HRC Concluding observations on Latvia (excerpts), 2003

B. Positive aspects

(..)

4. The Committee welcomes (..) amendments to the election law, removing the language requirement to stand for election and to legislation on trafficking in human beings. The Committee also welcomes the creation of the National Programme for Integration of Society in Latvia and the Society Integration Fund.

(..)

C. Principal subjects of concern and recommendations

(..)

16. While noting the measures taken by the State party to make the naturalization process more accessible and to increase the rate of naturalization of non-citizens, the Committee is concerned about the limited results of these policies, with many candidates not even initiating the procedure. The Committee takes note of the different reasons underlying this phenomenon, but considers that it has adverse consequences in terms of enjoyment of Covenant rights, and that the State party has a positive duty to ensure and protect those rights. Furthermore, the Committee is concerned at the possible obstacles posed by the requirement to pass a language examination,

The State party should further strengthen its efforts to effectively address the lack of applications for naturalization as well as possible obstacles posed by the requirement to pass a language examination, in order to ensure full compliance with article 2 of the Covenant.

17. The Committee is concerned at the low level of registration as citizens of children born in Latvia after 21 August 1991, to non-citizen parents (art. 24).

The State party should take all necessary measures to further encourage registration of children as citizens.

18. With regard to the status of non-citizens, the Committee notes the policy of the Government to further social integration through naturalization. However, the Committee is concerned about the large proportion of non-citizens in the State party, who by law are treated neither as foreigners nor as stateless persons but as distinct category of persons with long-lasting and effective ties to Latvia, in many respects comparable to citizens but in other respects without the rights that come with full citizenship. The Committee expresses its concern over the perpetuation of a situation of exclusion, resulting in lack of effective enjoyment of many Covenant rights by the non-citizen segment of the population, including political rights, the possibility to occupy certain State and public positions, the possibility to exercise certain professions in the private sector, restrictions in the area of ownership of agricultural land, as well as social benefits (art. 26).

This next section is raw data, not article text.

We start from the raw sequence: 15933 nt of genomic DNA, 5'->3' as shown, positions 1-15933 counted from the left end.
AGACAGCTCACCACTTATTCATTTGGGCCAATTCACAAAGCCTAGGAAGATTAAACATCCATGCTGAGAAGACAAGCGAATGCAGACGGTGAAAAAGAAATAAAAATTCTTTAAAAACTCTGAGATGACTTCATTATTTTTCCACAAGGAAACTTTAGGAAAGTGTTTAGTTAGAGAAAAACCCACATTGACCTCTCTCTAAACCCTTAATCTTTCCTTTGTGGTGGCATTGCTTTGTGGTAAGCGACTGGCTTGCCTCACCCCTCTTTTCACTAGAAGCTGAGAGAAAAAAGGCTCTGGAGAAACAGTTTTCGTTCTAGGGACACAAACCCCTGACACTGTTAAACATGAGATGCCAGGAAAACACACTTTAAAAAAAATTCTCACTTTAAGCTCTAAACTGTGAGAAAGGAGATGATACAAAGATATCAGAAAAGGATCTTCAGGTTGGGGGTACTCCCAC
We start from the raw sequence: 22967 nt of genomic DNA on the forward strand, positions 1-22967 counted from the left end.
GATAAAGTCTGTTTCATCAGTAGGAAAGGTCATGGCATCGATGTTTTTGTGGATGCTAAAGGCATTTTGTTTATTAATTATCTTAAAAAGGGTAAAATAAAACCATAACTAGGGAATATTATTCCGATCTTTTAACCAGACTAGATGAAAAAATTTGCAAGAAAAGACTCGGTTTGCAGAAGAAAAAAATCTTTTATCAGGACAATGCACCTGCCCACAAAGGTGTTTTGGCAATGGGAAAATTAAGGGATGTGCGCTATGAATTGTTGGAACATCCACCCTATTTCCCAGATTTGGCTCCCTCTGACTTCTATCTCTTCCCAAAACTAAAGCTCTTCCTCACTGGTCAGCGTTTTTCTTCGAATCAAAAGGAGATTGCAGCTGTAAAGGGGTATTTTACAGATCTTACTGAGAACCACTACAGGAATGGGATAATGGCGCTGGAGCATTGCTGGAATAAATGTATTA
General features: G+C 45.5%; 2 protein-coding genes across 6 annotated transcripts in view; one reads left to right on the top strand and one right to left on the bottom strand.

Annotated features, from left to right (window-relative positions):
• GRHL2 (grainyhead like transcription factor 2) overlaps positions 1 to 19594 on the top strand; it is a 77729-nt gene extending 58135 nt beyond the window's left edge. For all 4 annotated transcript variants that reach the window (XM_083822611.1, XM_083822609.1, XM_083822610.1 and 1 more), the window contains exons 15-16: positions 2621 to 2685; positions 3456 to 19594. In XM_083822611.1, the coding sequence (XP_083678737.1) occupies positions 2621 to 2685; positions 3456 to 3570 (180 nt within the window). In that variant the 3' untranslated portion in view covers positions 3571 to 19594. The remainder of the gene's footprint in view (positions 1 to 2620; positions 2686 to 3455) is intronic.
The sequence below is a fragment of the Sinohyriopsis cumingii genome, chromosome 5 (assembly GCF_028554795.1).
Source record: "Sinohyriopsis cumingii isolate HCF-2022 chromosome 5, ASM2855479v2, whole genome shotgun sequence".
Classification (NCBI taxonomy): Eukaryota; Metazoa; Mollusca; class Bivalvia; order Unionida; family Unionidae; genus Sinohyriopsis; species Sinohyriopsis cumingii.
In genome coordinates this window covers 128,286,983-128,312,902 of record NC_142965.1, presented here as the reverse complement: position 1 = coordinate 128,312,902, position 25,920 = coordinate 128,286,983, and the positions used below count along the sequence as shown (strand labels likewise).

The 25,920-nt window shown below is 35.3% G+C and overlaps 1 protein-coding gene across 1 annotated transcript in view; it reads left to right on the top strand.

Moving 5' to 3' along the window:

The State party should prevent the perpetuation of a situation where a considerable part of the population is classified as “non-citizens”. In the interim, the State party should facilitate the integration process by enabling non-citizens who are long-term residents of Latvia to participate in local elections and to limit the number of other restrictions on non-citizens in order to facilitate the participation of non-citizens in public life in Latvia.

19. The Committee is concerned about the impact of the State language policy on the full enjoyment of rights stipulated in the Covenant. Areas of concern include the possible negative impact of the requirement to communicate in Latvian except under limited conditions, on access of non-Latvian speakers to public institutions and communication with public authorities ( art. 26).

The State party should take all necessary measures to prevent negative effects of its language policy on the rights of individuals under the Covenant, and, if required, adopt measures such as the further development of translation services.

20. While noting the explanation provided by the State party for the adoption of the Education Law of 1998, particularly the gradual transition to Latvian as the language of instruction, the Committee remains concerned about the impact of the current time-limit on the move to Latvian as the language of instruction, in particular in secondary schools, on Russian-speakers and other minorities. Furthermore, the Committee is concerned about the distinction made in providing State support to private schools based on the language of instruction (arts.26 and 27).

The State party should take all necessary measures to prevent negative effects on minorities of the transition to Latvian as the language of instruction. It should also ensure that if State subsidies are provided to private schools, they are provided in a non-discriminatory manner.

21. The Committee is concerned about the social and economic situation of the Roma minority and its impact on the full enjoyment of their rights under the Covenant, as well as the potentially negative effect on them of the present regulations regarding the entry of ethnic origin in passports and identity documents. (arts. 2, 26 and 27).

The State party should take steps to remove obstacles to the practical enjoyment by the Roma of their rights under the Covenant, and, in particular, abolish the provisions allowing for entry of ethnic origin in passports and identity documents.


Document data: CCPR/CO/79/LVA, adopted 05.11.2003 Link: https://tbinternet.ohchr.org/_layouts/treatybodyexternal/Download.aspx?symbolno=CCPR%2fCO%2f79%2fLVA&Lang=en

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